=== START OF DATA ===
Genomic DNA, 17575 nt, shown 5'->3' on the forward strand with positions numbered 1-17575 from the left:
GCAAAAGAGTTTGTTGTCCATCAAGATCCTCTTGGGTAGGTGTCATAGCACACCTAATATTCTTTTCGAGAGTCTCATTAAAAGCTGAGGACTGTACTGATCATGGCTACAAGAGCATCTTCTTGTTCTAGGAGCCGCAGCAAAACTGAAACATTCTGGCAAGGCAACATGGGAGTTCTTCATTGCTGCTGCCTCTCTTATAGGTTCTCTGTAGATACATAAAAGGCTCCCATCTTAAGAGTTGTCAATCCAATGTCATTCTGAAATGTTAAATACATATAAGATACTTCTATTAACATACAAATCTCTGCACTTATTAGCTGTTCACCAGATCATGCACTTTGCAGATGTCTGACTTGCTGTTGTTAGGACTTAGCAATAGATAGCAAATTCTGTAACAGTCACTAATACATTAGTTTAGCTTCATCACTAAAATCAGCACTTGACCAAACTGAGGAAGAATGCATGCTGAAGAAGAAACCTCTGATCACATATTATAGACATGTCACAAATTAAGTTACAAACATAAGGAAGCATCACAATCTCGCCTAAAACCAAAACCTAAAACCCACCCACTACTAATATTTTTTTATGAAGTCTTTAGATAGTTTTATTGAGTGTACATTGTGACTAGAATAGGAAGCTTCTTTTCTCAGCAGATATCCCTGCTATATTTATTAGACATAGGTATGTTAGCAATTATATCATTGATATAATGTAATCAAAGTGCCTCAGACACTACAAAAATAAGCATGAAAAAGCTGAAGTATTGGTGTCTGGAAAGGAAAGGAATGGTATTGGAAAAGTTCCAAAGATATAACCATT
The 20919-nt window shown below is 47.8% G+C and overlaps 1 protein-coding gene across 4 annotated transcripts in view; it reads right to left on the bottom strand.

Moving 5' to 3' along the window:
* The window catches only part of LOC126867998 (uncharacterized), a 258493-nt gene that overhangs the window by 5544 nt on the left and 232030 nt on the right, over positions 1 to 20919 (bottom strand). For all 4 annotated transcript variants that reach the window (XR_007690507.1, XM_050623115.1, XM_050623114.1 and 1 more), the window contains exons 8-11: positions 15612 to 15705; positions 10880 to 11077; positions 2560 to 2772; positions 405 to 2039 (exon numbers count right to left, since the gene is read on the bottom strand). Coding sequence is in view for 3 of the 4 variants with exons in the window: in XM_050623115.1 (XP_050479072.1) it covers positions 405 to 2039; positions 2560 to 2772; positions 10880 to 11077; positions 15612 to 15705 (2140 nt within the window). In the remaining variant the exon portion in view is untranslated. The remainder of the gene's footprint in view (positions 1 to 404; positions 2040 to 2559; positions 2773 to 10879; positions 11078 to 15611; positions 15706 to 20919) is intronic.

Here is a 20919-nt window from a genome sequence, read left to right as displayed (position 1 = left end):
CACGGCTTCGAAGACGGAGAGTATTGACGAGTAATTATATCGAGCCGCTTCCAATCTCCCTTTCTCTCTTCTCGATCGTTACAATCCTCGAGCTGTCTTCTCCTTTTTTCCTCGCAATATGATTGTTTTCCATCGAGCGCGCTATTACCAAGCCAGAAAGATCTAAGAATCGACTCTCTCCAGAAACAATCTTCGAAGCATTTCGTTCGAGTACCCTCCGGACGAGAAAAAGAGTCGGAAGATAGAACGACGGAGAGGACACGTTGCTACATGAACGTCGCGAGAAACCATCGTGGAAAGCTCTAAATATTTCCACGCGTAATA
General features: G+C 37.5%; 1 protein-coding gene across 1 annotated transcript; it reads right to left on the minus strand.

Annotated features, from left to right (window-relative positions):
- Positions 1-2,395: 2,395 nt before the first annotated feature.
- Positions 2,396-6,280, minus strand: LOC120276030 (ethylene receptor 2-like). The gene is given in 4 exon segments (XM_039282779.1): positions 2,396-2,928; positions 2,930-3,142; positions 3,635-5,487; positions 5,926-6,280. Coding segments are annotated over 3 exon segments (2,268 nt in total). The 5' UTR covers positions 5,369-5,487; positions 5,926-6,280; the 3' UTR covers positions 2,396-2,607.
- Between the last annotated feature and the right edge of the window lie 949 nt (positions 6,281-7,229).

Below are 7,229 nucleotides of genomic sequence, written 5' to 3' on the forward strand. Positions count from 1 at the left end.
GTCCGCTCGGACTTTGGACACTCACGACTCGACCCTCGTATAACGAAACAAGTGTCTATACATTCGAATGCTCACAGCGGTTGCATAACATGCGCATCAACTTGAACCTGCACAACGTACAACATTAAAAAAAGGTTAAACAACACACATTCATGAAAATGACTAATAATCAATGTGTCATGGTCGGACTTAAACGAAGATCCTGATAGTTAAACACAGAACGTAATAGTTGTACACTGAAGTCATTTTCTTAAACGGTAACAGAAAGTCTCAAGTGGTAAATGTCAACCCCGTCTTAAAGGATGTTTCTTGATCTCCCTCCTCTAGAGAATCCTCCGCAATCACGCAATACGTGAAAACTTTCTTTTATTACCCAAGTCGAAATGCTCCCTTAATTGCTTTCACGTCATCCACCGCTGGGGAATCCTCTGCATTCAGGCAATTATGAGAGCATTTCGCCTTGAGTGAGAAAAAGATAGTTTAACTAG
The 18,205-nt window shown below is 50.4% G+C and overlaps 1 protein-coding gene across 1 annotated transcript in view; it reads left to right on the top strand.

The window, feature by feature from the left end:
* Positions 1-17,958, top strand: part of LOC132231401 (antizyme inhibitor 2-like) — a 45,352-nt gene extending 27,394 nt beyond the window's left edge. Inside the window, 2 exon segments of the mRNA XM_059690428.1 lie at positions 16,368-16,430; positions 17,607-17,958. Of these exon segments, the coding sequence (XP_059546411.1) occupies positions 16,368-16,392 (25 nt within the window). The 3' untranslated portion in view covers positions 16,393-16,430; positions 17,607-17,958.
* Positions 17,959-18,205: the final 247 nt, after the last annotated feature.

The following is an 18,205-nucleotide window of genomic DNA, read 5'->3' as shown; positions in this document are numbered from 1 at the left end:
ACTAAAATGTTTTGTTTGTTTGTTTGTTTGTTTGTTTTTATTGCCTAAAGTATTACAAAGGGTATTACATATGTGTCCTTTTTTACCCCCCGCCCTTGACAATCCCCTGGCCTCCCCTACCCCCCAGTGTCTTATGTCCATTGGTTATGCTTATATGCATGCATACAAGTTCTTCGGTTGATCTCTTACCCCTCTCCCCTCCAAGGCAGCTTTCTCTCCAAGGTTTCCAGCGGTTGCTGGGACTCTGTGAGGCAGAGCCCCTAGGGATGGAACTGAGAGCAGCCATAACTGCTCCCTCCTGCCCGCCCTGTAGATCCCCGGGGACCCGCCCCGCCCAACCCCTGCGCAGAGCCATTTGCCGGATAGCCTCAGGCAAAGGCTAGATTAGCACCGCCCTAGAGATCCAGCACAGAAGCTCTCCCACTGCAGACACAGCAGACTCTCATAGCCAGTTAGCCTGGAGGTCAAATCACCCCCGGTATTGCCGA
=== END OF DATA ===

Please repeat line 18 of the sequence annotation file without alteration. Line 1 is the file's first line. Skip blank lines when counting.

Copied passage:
* Positions 17,959-18,205: the final 247 nt, after the last annotated feature.